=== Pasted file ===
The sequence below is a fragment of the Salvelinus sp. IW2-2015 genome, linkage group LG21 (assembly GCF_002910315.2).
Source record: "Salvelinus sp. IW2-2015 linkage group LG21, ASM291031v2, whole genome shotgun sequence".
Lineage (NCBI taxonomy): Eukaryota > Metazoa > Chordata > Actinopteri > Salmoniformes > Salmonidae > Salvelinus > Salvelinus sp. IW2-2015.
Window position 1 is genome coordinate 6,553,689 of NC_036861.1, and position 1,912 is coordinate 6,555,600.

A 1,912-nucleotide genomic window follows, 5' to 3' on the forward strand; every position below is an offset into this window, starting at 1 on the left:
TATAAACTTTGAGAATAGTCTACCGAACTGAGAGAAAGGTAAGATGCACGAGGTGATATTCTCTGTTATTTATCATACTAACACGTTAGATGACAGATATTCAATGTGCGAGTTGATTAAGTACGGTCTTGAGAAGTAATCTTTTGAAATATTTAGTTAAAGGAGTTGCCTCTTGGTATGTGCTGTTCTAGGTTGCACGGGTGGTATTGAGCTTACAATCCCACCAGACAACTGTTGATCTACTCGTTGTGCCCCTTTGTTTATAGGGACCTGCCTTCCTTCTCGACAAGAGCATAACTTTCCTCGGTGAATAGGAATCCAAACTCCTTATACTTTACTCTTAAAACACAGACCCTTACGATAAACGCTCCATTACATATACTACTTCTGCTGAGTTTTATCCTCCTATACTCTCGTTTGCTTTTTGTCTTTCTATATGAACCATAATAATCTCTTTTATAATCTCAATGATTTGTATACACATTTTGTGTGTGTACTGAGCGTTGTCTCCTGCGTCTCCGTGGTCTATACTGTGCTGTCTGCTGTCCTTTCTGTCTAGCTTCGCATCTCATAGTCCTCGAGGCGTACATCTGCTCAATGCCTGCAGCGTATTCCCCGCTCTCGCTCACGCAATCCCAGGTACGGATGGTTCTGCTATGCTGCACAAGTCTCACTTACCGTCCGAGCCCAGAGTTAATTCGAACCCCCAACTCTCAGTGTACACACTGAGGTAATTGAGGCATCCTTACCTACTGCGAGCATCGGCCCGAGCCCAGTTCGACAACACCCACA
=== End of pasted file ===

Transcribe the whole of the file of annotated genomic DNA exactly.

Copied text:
The sequence below is a fragment of the Salvelinus sp. IW2-2015 genome, linkage group LG21 (assembly GCF_002910315.2).
Source record: "Salvelinus sp. IW2-2015 linkage group LG21, ASM291031v2, whole genome shotgun sequence".
Lineage (NCBI taxonomy): Eukaryota > Metazoa > Chordata > Actinopteri > Salmoniformes > Salmonidae > Salvelinus > Salvelinus sp. IW2-2015.
Window position 1 is genome coordinate 6,553,689 of NC_036861.1, and position 1,912 is coordinate 6,555,600.

A 1,912-nucleotide genomic window follows, 5' to 3' on the forward strand; every position below is an offset into this window, starting at 1 on the left:
TATAAACTTTGAGAATAGTCTACCGAACTGAGAGAAAGGTAAGATGCACGAGGTGATATTCTCTGTTATTTATCATACTAACACGTTAGATGACAGATATTCAATGTGCGAGTTGATTAAGTACGGTCTTGAGAAGTAATCTTTTGAAATATTTAGTTAAAGGAGTTGCCTCTTGGTATGTGCTGTTCTAGGTTGCACGGGTGGTATTGAGCTTACAATCCCACCAGACAACTGTTGATCTACTCGTTGTGCCCCTTTGTTTATAGGGACCTGCCTTCCTTCTCGACAAGAGCATAACTTTCCTCGGTGAATAGGAATCCAAACTCCTTATACTTTACTCTTAAAACACAGACCCTTACGATAAACGCTCCATTACATATACTACTTCTGCTGAGTTTTATCCTCCTATACTCTCGTTTGCTTTTTGTCTTTCTATATGAACCATAATAATCTCTTTTATAATCTCAATGATTTGTATACACATTTTGTGTGTGTACTGAGCGTTGTCTCCTGCGTCTCCGTGGTCTATACTGTGCTGTCTGCTGTCCTTTCTGTCTAGCTTCGCATCTCATAGTCCTCGAGGCGTACATCTGCTCAATGCCTGCAGCGTATTCCCCGCTCTCGCTCACGCAATCCCAGGTACGGATGGTTCTGCTATGCTGCACAAGTCTCACTTACCGTCCGAGCCCAGAGTTAATTCGAACCCCCAACTCTCAGTGTACACACTGAGGTAATTGAGGCATCCTTACCTACTGCGAGCATCGGCCCGAGCCCAGTTCGACAACACCCACA